Quandary: Poisonous plants for pets in Summit | SummitDaily.com

Quandary: Poisonous plants for pets in Summit

Dear Quandary,

Are there any plants in Summit that are poisonous for my pets to eat?

Thanks,

Rooted in trouble

Indeed, it depends on what breed of furry, slimy or hairy creature you share your abode with, but yes there are dangers lurking in the backcountry — you know other than the bears and moose.

Recently a story has gained a lot of public interest about a dog who ingested water hemlock at Horsetooth Reservoir (Ft. Collins area) and died shortly after. Sadly, this is a true tale, but water hemlock is not a huge concern in Summit since it grows mostly in wetlands and only up to 8000 feet in elevation. Now this is an extreme case, and even if your pup, kitten or pony happens to gnaw on something poisonous, you don't need to start the naming ceremony for Sir Fluffypants III, just yet. Often times a reaction can be as mild as an upset stomach and it will pass. However, if you have any concerns, and know your pet is likely to inhale anything within a 6-foot radius, it is still a good idea to check with your vet to ensure the reaction stays mild.

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Don't think you can just pass the blame on this one though. While Mother Nature does her fair share of self-preservation, you can do the same — or I guess it would be pet preservation. Keeping Fido leashed while hiking is one way to know exactly what he's getting into, and even if he is a garbage disposal, you'll have a better chance of stopping him before he ingests a deadly dosage.

The plants you need to keep an eye on in the wilderness really are more numerous than what I can jot down for you, so check The Humane Society of The United States website, where you can print a full list (in a handy carrying size). For our neck of the woods some of the biggest bad guys are mushrooms for your pooch. These not-so-tasty treats can do some serious damage to your pup's liver. According to an associate veterinarian with the Mountain Mobile Vet, all mushrooms have the potential to cause this damage for pups, so don't let your sweet little doggie get hooked.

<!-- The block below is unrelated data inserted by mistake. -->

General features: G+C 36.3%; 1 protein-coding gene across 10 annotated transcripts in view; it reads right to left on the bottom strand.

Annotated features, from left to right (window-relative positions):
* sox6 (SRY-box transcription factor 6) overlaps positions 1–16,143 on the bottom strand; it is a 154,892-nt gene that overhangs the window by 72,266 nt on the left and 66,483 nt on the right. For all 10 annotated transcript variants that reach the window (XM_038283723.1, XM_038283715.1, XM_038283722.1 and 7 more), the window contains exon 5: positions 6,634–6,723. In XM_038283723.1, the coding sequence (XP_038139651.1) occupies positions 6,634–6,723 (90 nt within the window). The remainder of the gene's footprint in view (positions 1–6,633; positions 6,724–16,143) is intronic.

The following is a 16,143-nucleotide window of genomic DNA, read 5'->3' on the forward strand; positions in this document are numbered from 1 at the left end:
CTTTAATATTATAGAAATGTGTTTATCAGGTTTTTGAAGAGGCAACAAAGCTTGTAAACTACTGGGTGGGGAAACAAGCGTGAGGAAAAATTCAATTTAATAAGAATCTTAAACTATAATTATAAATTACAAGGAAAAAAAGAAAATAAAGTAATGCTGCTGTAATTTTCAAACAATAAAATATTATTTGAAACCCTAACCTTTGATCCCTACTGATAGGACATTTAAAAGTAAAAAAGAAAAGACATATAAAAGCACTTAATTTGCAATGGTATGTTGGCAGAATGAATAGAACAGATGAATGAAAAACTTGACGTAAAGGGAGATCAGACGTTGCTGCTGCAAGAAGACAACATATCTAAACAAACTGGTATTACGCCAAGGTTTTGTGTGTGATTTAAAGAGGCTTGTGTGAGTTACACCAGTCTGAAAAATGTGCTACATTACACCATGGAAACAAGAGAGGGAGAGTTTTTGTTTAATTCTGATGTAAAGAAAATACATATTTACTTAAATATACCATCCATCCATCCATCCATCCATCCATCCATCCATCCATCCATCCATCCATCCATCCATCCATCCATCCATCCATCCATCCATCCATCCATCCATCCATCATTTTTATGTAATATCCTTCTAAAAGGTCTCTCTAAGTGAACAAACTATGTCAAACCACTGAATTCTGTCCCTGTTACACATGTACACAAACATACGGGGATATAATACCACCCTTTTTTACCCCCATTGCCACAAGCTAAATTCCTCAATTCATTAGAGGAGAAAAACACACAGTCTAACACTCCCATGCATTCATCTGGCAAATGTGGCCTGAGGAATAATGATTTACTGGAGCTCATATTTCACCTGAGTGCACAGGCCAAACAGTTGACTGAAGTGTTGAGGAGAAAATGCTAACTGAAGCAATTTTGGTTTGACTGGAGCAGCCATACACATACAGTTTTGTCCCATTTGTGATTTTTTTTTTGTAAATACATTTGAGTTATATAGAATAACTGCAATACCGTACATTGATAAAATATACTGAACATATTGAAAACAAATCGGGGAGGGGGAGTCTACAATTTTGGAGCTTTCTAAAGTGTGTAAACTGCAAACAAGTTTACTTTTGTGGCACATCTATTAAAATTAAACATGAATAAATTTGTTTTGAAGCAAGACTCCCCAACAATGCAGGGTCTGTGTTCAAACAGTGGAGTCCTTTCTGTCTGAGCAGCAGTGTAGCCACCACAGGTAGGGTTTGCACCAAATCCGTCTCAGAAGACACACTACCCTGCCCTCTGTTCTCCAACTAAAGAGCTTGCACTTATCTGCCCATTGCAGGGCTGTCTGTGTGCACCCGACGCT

You know how they say 'curiosity killed the cat?' They're liars. It was lilies. According to the Humane Society all parts of the lily are poisonous for these aloof little fellows, and while symptoms start with nausea it can quickly progress to kidney damage and the fluffy one's demise if they don't get treatment. So call your vet quickly if you think a lily is to blame.

Once again to throw the blame in your lap, often times your pet meets their maker in the form of houseplants — a tragic way to go for the descendents of the noble wolf. Many of the plants people munch on can be dangerous for both cats and dogs alike including rhubarb and tomatoes. The leaves on both of these plants are the source of trouble, so keep them far away from your furry companions. Aloe can cause vomiting, diarrhea, anorexia and tremors in cats and dogs alike as well, so if your four-legged pal gets a sunburn don't go reaching for this plant.

In case you are thinking of bubble wrapping all your pets, remember this old goat's been nibbling on Summit's grass for years with hardly a belly ache to show for it. Your pets can still be wild creatures, just keep an eye on them and maybe decorate with daisies this Easter instead.

Have a question?

Quandary, an old and wise mountain goat, has been around Summit County for ages, and has the answers to any question about life, love and laws in the High Country. Questions? email quandary@summitdaily.com